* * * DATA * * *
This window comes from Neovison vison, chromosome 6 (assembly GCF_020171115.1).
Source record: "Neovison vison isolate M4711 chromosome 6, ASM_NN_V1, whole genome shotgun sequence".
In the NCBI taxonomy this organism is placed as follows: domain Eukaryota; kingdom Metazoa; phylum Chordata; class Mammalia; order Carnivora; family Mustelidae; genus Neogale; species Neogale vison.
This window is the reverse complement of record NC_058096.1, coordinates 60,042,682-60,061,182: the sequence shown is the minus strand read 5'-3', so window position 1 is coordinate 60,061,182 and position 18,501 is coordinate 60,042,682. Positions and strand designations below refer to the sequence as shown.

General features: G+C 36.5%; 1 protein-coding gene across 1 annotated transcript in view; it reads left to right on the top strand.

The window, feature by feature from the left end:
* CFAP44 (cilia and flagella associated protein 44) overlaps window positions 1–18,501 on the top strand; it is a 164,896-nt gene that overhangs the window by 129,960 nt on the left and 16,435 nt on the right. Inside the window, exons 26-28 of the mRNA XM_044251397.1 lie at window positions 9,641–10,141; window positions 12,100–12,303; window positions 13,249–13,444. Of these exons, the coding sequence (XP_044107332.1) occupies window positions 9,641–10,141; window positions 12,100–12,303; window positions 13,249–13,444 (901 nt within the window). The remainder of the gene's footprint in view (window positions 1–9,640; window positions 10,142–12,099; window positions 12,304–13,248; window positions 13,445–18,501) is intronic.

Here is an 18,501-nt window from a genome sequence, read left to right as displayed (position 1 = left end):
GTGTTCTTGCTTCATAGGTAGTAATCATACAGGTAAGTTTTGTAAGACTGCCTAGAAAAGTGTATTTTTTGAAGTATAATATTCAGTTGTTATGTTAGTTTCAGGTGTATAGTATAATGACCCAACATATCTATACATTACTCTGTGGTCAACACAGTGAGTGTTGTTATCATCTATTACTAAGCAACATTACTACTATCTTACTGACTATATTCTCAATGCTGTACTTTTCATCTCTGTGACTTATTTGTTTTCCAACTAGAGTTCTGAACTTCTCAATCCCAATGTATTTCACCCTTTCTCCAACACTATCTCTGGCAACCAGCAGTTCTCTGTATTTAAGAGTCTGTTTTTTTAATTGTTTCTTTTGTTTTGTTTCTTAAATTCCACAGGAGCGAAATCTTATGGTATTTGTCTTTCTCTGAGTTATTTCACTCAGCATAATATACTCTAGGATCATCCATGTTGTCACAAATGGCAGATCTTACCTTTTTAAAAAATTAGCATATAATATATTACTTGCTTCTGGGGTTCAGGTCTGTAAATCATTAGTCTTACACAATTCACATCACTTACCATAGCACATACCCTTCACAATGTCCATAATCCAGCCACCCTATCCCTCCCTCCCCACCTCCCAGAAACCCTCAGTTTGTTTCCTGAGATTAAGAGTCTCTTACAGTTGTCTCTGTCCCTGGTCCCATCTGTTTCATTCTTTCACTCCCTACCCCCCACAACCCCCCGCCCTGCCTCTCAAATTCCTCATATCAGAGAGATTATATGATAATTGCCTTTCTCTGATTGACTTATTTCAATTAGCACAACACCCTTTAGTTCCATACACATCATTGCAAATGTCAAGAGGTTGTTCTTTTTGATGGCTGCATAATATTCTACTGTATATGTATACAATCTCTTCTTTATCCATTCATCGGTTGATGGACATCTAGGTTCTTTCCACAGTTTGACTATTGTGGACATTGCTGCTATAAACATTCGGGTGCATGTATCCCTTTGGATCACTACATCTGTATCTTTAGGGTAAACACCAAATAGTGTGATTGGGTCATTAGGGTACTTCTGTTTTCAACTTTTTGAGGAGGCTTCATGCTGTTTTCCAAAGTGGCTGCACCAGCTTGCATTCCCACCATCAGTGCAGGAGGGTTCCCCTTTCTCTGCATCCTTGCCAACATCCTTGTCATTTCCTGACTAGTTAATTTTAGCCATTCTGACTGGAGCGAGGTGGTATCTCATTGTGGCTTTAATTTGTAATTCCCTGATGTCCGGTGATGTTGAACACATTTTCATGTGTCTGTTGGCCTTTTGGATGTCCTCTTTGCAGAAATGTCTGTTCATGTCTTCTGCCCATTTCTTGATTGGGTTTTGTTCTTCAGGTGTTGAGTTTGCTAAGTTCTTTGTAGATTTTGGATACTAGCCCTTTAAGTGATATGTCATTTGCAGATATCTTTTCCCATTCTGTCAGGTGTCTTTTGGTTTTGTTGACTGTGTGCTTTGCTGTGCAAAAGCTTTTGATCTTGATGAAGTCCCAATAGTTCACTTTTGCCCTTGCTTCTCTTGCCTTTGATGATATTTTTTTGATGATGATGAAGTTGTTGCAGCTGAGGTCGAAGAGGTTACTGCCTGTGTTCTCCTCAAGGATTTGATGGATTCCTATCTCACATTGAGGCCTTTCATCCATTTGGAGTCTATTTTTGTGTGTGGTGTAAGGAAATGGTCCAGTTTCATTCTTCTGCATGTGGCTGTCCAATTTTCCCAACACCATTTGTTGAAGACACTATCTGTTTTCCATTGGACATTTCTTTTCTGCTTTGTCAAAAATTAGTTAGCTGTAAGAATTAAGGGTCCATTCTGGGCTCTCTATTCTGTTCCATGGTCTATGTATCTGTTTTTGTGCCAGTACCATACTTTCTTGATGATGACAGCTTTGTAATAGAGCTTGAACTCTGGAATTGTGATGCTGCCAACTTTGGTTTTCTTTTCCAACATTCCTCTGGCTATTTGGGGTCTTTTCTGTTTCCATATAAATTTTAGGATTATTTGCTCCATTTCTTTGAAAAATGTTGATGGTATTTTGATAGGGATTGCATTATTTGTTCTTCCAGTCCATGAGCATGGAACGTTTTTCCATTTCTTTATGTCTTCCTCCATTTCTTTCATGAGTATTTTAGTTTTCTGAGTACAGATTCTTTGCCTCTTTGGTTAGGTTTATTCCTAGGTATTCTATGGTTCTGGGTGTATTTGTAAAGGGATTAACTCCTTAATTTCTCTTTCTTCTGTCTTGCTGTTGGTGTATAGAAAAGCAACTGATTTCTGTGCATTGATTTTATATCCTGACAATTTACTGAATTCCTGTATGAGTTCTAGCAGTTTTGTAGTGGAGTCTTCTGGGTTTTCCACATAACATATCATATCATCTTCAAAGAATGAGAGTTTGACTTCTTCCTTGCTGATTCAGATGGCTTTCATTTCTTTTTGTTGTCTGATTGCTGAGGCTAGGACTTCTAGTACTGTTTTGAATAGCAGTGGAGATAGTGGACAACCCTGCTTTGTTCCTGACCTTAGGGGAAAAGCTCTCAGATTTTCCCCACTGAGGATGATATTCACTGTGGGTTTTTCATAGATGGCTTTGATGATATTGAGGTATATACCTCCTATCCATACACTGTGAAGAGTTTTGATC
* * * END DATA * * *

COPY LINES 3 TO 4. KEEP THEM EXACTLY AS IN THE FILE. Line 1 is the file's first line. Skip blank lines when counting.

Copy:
In the NCBI taxonomy this organism is placed as follows: domain Eukaryota; kingdom Metazoa; phylum Chordata; class Mammalia; order Carnivora; family Mustelidae; genus Neogale; species Neogale vison.
This window is the reverse complement of record NC_058096.1, coordinates 60,042,682-60,061,182: the sequence shown is the minus strand read 5'-3', so window position 1 is coordinate 60,061,182 and position 18,501 is coordinate 60,042,682. Positions and strand designations below refer to the sequence as shown.